Cyprinus carpio is also called common carp or Gulfam, which is the common name of C. carpio in Pakistan, is the inhabitant of China and Russia, transplanted in the middle ages to Europe and South East Asia. C. carpio was first introduced from Thailand to Pakistan in 1964 for aquaculture (Khan et al. 2016). It is the most cultured and most domesticated fish around the world. Fish farming of common carp has been carried out in Pakistan since 1970, and now a day it is playing an essential role in the economy of the country by employing more than 400,000 people (Ebrahim 2014, Khan et al. 2016). C. carpio is temperate water fish and hardy thrives in turbid waters (Kottelat 2007). Common carp fishes are omnivorous, live in the lower water level, and feed on small insects and water plants, benthic worms, crawfish, crustaceans, and zooplankton. Based on its scale's distribution, the fish has been categorized into three different varieties, e.g., the fish having fully covered with big scales are called Scaly Common Carp, the other variety having a single row of big shining scales from the posterior portion of operculum to caudal fin along the dorsal fin and rest of the body remains to scale less such Common Carp is called Mirror Carp. The variety of Common Carp which do not have a single scale on the body and such Common Carp variety is called Leather Carp. This fish is one of the hardest, and it is easy to transport from one place to another. Common carp fish can gain weight up to 0.6 to 1.0 kg within one growing season in the polyculture fish ponds of tropical and subtropical areas. The growth rate is much slower in the temperate zone, where the fish gain weight of 1 to 2 kg after 2 to 4 rearing seasons.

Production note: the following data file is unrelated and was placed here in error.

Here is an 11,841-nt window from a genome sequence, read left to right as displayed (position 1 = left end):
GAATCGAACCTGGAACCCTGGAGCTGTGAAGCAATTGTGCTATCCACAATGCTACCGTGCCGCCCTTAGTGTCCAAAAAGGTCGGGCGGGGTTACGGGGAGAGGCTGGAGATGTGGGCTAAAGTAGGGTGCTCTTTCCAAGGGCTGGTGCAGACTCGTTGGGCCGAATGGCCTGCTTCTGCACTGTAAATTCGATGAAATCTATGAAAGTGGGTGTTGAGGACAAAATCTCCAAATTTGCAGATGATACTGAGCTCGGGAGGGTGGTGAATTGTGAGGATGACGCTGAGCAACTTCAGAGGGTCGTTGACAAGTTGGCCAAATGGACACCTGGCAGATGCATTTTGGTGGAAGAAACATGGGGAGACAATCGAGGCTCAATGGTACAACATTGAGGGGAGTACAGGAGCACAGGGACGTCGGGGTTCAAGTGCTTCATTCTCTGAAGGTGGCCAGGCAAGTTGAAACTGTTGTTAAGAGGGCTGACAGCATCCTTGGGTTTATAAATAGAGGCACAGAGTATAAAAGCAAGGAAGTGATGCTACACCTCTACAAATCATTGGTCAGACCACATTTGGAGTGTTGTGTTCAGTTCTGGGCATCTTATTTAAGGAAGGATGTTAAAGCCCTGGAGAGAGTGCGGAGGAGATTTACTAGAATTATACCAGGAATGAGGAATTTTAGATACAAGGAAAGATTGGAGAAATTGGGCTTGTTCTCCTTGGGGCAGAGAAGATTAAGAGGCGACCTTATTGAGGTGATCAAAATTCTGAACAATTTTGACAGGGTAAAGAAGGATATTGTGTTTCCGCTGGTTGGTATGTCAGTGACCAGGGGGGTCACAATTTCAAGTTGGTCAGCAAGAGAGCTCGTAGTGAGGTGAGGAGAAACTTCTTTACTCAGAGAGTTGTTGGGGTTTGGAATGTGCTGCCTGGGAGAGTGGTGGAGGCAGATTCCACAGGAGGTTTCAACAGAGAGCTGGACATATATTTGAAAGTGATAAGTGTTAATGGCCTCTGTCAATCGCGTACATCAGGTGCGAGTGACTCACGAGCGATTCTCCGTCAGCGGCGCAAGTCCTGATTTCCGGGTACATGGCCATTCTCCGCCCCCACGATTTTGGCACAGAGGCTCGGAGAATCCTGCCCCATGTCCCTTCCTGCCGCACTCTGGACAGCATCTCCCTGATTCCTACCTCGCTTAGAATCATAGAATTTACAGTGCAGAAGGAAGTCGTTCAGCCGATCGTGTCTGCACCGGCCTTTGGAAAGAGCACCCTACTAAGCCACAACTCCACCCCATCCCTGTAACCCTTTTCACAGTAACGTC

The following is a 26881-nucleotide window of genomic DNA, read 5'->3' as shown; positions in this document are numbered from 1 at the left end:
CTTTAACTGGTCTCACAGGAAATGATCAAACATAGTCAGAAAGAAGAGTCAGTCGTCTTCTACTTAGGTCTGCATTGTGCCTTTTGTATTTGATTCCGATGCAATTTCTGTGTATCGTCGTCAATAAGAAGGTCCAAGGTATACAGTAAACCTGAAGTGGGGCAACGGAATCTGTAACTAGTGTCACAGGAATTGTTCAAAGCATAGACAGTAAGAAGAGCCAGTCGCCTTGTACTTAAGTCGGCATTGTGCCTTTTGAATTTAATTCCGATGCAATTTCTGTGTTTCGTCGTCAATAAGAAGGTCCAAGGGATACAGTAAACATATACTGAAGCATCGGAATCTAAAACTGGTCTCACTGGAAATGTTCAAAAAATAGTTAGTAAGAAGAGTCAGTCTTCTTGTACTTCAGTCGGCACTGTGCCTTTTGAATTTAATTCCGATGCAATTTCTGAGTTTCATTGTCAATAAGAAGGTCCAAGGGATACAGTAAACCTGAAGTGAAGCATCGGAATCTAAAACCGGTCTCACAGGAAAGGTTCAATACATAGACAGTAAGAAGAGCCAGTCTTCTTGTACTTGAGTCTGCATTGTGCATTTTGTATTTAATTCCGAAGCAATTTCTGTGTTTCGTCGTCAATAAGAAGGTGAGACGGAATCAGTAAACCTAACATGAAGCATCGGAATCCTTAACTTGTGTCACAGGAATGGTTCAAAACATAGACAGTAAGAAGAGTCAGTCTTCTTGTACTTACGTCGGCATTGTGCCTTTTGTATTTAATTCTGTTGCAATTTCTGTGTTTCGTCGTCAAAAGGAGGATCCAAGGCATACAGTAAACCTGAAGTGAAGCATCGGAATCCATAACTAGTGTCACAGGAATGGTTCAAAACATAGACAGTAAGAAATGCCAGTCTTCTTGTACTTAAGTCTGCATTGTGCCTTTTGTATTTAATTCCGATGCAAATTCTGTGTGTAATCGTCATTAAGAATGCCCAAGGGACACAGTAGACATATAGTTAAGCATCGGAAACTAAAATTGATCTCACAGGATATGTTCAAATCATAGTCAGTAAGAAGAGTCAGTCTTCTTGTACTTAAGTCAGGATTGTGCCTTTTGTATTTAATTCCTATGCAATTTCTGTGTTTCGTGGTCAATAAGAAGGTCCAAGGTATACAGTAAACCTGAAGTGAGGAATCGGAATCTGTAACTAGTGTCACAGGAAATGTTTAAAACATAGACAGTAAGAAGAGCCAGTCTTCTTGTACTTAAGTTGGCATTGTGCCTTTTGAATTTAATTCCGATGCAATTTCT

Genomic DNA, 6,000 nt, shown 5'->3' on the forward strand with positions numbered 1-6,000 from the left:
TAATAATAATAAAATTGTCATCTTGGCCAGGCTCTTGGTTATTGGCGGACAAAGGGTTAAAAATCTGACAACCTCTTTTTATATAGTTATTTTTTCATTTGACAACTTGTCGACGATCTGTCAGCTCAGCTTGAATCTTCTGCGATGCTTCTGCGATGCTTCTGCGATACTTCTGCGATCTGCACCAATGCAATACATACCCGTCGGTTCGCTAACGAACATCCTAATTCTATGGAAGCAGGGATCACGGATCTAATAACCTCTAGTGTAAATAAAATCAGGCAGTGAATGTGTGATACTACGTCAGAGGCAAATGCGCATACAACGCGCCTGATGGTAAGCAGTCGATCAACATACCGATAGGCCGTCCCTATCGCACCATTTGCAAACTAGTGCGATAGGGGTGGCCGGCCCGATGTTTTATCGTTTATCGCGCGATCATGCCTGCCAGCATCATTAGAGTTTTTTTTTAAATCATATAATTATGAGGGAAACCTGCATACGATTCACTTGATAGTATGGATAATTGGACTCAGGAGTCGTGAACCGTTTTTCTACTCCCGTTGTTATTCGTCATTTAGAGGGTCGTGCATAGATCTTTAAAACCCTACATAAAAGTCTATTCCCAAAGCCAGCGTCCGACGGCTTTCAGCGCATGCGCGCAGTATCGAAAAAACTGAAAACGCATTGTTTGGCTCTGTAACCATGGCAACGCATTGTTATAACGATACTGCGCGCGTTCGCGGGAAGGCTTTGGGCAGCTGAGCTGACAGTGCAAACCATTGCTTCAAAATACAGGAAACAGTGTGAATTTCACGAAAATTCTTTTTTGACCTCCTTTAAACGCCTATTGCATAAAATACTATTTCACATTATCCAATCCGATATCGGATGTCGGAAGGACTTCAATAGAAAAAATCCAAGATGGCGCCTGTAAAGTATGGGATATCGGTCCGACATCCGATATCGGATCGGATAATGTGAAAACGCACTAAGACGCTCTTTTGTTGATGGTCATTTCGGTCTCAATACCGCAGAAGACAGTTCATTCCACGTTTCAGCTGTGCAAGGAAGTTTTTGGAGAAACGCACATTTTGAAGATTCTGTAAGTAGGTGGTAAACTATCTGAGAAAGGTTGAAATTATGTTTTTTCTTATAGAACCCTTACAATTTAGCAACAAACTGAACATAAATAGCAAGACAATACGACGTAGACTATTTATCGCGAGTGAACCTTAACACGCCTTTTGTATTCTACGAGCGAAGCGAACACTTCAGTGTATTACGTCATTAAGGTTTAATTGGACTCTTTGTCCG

Morphometry of fish enables one to describe complex shapes rigorously and permits numerical comparison between different forms (Webster 2006). Variations in the shape, breed, and origin of any fish species create interest in the scientist to understand them within species and population (Shearer 1994). The length-weight relationship gives an idea about the mathematical relationship between length and weight. Length-Weight relationship (LWR) is also an essential tool in the fishery to study the discreteness and the relationship across various taxonomic categories. These LLR and LWRs are very important in fish management in fisheries for comparative growth studies (Moutopoulos and Stergiou 2002). The variation is influenced by fatness, feeding intensity, or gonadal development of the fish (Rishikanta et al. 2015). Length-weight relationships (LWRs) are used to estimate the weight corresponding to a given length, and condition factors are used to compare the condition, fatness, or well-being of fish, based on the assumption that heavier fish of a given length are in better condition (Froese 2006). Variations in environmental conditions and genetic structure lead to morphological variations among different geographical populations (Mirza et al. 2012, Sarkar et al. 2013). Like LWR and LLR, the size of scales and other calcified tissue of the body plays a vital role in the growth of fishes and by determining the age of fish (LeCren 1951). The LWR and condition factor (K) of a fish species are the parameters that provide the most appropriate information on growth level and on overall fish condition (Okgerman 2005) and help the learner to look at the health of a fish and its community more closely (Richter 2007). LWR of fish species has too many practical applications in fishery and fish management research (Luff and Bailey 2000, Zakaria et al. 2000). The regular calculation of the value of condition factor (K) can help assess the fish population's overall health, productivity, and physiology (Blackwell et al. 2000, Richter 2007). Condition factors also reflect the other characteristics of the fish, such as physiology, body morphology, lipid contents, and growth rate (Bister et al. 2000, Froese 2006, Stevenson and Woods 2006, Rypel and Richter 2008). The present study aimed to analyze the different external morphometric variables concerning body size and condition factor in common carp of Cyprinus carpio.